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Glioblastoma, IDH-wildtype

Glioblastomas (GBM) are the most common adult primary brain tumor and are aggressive, relatively resistant to therapy, and have a corresponding poor prognosis. They typically appear as heterogeneous masses centered in the white matter with irregular peripheral enhancement, central necrosis, and...
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Acute hepatitis

Acute hepatitis occurs when the liver suffers an injury resulting in an inflammatory reaction. There are a variety of causal etiologies and imaging findings are often non-specific. Acute hepatitis is primarily a clinical diagnosis and a normal imaging appearance of the liver does not exclude it'...
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Mastectomy

Mastectomy is a surgical treatment for breast cancer in which the entire breast tissue is removed through a surgical procedure as opposed to a wide local excision. Sometimes, adjacent structures, such as lymph nodes, are removed to prevent recurrence or metastasis. In some cases, mastectomy is d...
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Bone lesions with sequestrum

There are several bony lesions that can involve or produce a sequestrum. They include: Common Brodie abscess: osteomyelitis Less common eosinophilic granuloma certain soft tissue tumors (with bony extension)  undifferentiated pleomorphic sarcoma lymphoma metastasis (especially from brea...
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Lambl’s excrescence

Lambl’s excrescences, also known as valvular strands, are small, filiform, fibrous strands located on cardiac valves. Epidemiology Thought to be present in 70-80% of adults according to pathological studies, but only ~40% on echocardiograph studies 1. When present, multiple Lambl’s excrescence...
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Hepatic metastases

Hepatic metastases are 18-40 times more common than primary liver tumors 6. Ultrasound, CT, and MRI are helpful in detecting hepatic metastases and evaluation across multiple post-contrast CT series, or MRI pulse sequences are necessary.  Epidemiology The demographics of patients with liver me...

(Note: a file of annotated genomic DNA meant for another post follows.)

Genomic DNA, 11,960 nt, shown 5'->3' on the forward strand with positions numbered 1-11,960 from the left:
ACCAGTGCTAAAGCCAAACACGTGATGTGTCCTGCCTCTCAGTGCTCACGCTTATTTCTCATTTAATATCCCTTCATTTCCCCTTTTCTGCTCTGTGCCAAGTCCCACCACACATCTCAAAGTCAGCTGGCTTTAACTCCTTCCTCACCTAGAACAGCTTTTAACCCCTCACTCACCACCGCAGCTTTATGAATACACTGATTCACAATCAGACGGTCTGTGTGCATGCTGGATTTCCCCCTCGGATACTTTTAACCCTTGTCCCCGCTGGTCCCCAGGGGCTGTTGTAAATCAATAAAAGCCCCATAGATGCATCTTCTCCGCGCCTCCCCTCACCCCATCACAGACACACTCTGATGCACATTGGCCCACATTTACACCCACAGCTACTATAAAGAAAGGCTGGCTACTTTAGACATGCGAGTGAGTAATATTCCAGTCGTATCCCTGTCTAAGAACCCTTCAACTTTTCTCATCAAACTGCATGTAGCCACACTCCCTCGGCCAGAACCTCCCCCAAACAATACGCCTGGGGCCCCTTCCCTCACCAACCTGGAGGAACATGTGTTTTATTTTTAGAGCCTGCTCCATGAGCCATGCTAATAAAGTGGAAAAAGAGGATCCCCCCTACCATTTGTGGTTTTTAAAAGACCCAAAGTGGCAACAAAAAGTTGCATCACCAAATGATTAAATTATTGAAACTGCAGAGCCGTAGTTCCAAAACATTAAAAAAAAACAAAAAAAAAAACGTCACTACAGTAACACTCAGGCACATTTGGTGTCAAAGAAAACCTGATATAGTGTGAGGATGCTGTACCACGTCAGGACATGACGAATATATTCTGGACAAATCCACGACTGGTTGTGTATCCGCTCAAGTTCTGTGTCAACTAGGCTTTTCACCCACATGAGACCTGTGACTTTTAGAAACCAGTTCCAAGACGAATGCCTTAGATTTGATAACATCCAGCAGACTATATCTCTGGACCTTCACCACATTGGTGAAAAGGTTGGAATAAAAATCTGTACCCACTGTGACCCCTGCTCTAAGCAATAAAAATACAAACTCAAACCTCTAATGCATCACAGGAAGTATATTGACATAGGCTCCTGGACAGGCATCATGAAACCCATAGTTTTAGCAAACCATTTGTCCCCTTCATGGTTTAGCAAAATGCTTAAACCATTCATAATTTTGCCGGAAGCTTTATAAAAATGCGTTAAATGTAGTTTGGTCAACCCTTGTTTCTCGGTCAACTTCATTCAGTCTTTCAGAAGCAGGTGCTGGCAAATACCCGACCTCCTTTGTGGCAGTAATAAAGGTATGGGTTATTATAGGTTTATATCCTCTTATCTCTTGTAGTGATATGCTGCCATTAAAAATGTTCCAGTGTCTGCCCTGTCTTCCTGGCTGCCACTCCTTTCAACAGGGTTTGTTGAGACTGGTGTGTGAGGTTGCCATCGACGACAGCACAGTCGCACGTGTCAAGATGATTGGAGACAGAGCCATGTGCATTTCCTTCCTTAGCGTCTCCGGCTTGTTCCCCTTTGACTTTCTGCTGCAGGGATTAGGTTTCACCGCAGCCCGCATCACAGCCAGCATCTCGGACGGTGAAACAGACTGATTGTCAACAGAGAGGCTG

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Mediastinal lymph node enlargement

Mediastinal lymph node enlargement can occur from a wide range of pathologies and can be isolated or associated with lung pathology. Historically, a size cut-off of 10 mm short-axis diameter was used.  Terminology The term mediastinal lymphadenopathy implies lymph node disease and is not synon...
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Distal phalanx fracture

Distal phalanx fractures are among the most common fractures in the hand.  They represent > 50% of all phalangeal fractures and frequently involve the ungual tuft 1. They are frequently related to sports, with lesions such as the mallet finger and the Jersey finger. When associated with a crus...
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Stress fracture

Stress fractures refer to fractures occurring in the bone due to a mismatch of bone strength and chronic mechanical stress placed upon the bone. Terminology A pathological fracture, although a type of insufficiency fracture, is a term in general reserved for fractures occurring at the site of ...
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Pancreatic ductal adenocarcinoma

Pancreatic ductal adenocarcinoma, frequently referred to as pancreatic cancer, makes up the vast majority (~90%) of all pancreatic neoplasms and remains a disease with a very poor prognosis and high morbidity. Epidemiology Pancreatic cancer accounts for 22% of all deaths due to gastrointestina...